Why We Love Boxing

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Boxing is ingrained in world sports history. I’ve been watching and writing, asking and analyzing since 1987. Here’s why we love boxing.

Saturday, May 20, 2017, I’ll be ringside watching fights again at the grand daddy of all venues: The Garden. I’ll be at this fight to watch “Sugar” Ray Beltran (32-7-1, 20 KOs) who had one of the fastest right hands and left hooks I’ve seen walk through Kronk Gym from 1987-2004.

Beltran is  the last active fighters from when I covered boxing as a reporter and columnist.

Madison Square Garden, host to some of the nation’s greatest U.S. bouts, on Saturday night hosts co-main events. An interesting card will feed the needs of a likely sold out fight crowd hungry for who’s new and who’s next.

Junior welterweight champion Terence Crawford (30-0, 21 KOs), from Omaha, NE., fights Felix Diaz (19-1, 9 KOs), from Santo Domingo, Dominican Republic.

Diaz a 2008 Olympic gold medalist will face WBC-WBO champ Crawford who has Diaz four inches on reach, nearly double the fights.

Beltran holds the NABF/NABO LiRay Beltranghtweight titles and will fight Peruvian Jonathan Maicelo in a 12-round IBF elimination title bout that includes the rights to the vacant WBA International Title.

Beltran, from Phoenix, is a Top Rank fighter but was an amateur, about to sign with Emanuel Steward when I met him in Detroit.

Beltran turned pro in July 1999 and now, 18 years later, he’s co-headlining at Madison Square Garden.

Why We Love Boxing

Champions fight because they believe they’re the best. Warriors never quit. Boxers are the gladiators of our times. This is why we love boxing.

The reasons why we love boxing are more primal and innate to our physiology than most people realize.

There’s a chemical need and craving that seeks the regular release of dopamine often experienced while watching violence in its many forms.

Roman Crowd Control

In the days of the gladiators, just before the year 300 B.C. the Romans and Greeks knew that by staging events and games where slaves were sacrificed to fight, pitting man against beast, or man against man, that crowds could be controlled through distraction.

Romans and Greeks provided entertainment to more aptly rule crowds who would have in sheer number overthrown those who oppressed them with taxation, legislation and forced work.

The thought process behind the shows was that the crowds would focus on the sport and experience the thrill felt in watching a victor, and for a while, would forget the challenges of everyday life.

Thus, began the inception of the original Olympic games by 700 B.C. Nothing quite as noble as the story where man aspired to be as powerful as a Greek god performing incredible athletic feats.

Two sides to every story when you read history books not found on the Internet.

Bare Knuckle Boxing from England

On another continent, from the year 500 B.C. to 1700, England held bareknuckle boxing pitting slaves against each other and settling regional and sometimes legal disputes letting one side fight the other publicly in bare knuckle boxing matches.

Brought to the United States by immigrants from every nation, the history of boxing is a messy and guttural mélange of racial and national pride and combat.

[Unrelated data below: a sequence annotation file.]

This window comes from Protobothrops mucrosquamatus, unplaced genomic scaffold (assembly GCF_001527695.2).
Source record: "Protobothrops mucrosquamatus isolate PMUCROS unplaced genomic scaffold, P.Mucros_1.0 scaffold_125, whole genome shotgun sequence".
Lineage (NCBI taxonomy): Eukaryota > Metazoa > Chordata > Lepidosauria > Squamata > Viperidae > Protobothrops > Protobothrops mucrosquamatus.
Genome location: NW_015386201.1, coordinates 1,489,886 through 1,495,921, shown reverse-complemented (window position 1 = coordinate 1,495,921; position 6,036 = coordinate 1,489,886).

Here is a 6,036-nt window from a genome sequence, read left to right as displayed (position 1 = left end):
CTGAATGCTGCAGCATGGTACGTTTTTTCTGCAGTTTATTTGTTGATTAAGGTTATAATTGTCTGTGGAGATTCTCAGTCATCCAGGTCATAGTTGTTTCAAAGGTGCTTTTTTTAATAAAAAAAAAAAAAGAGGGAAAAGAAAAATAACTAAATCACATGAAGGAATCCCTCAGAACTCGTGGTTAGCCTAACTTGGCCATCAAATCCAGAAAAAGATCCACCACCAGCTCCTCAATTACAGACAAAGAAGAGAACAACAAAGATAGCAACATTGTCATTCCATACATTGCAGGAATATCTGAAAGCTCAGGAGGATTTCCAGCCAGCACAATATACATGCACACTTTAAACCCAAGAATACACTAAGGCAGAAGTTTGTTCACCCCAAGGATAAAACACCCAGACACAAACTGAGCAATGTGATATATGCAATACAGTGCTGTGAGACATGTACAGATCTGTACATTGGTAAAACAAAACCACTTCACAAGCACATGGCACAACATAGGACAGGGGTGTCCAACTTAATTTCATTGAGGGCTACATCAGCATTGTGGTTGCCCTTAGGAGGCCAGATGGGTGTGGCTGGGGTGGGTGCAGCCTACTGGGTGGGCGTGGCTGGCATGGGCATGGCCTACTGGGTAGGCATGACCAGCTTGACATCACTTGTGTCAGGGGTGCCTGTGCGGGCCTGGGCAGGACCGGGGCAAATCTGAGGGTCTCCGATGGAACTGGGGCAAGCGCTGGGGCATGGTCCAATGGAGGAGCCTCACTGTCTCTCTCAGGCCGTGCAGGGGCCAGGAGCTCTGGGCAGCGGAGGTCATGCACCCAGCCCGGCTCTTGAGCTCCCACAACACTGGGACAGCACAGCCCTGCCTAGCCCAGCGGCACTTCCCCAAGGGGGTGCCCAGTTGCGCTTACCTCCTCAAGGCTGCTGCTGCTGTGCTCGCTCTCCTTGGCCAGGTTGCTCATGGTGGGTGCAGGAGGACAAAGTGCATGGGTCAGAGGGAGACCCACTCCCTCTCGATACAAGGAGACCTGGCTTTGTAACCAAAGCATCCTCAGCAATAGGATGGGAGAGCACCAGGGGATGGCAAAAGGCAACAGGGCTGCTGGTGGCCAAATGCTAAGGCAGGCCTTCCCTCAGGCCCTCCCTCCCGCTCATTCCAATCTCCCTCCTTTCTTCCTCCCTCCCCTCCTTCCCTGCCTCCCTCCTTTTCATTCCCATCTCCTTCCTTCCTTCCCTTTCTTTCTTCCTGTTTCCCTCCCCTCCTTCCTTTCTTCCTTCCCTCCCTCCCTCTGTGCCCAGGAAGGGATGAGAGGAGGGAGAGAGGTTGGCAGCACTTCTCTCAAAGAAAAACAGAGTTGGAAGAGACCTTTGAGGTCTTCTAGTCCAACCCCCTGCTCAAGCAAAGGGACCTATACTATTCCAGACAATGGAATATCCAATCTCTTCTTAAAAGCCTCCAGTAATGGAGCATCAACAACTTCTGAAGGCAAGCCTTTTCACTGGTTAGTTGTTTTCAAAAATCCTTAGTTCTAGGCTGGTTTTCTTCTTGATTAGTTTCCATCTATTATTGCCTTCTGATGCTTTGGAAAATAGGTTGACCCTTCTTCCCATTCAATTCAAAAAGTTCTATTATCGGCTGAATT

Boxing is and was heritage, strength, power and bragging rights. Its initial debut was a public manner to settle problems among communities.

Boxers became those asked to exert control in times of turmoil politically and economically.

In 1743, Jack Broughton rules (named for the man who instituted seven basic rules of bareknuckle boxing and some followed in boxing today) were used by slave owners on who pitted men against each other for sport.

The Sport of Gentlemen

Dubbed “the sport of gentlemen,” boxing has a brutal and dark history where one “gentleman” bet another “gentleman” that his slave or paid man could defeat the others’. This is not unlike gladiators forced to fight at the pleasure of rulers controlling their lives.

Boxing’s history is still overcome by the human need to watch and win a brawl for territorial, political, and community rights.

As violent as the sport may be, boxing is ingrained in the lives of millions over the past several hundred years. Boxing holds a powerful fascination for watching the survival of one in a ring where champions are crowned.

People turn to boxing to watch their modern day warriors; their heroes and favorites who fight for the bragging rights and honor to be named the best, No. 1.

Boxing: Everyman’s Sport

Boxing is sometimes called the everyman’s sport because people of all walks of life love the sport. It’s also a way to deal with the stress of the week. Maybe the boss was a jackass, or cut wages, hours or benefits. Maybe news about a new job or business venture went sideways. Maybe a love was lost, a savings spent. Boxing can fix that.

Because on a Friday night, or a Saturday, fans can watch a winner; a world champion who has worked for years to be the best. Overcome the odds. Fought through challenges faced and won…over and over again.

When fighters win it’s the emotional connection that happens and lifts spirits and lightens loads carried. Boxing was and is the respite for anyone who faces the week and sometimes loses, or sometimes wins, but always, always keeps trying.

That’s what people recognize and respect in fighters: the will to endure and survive another day, another week doing the very best to succeed.

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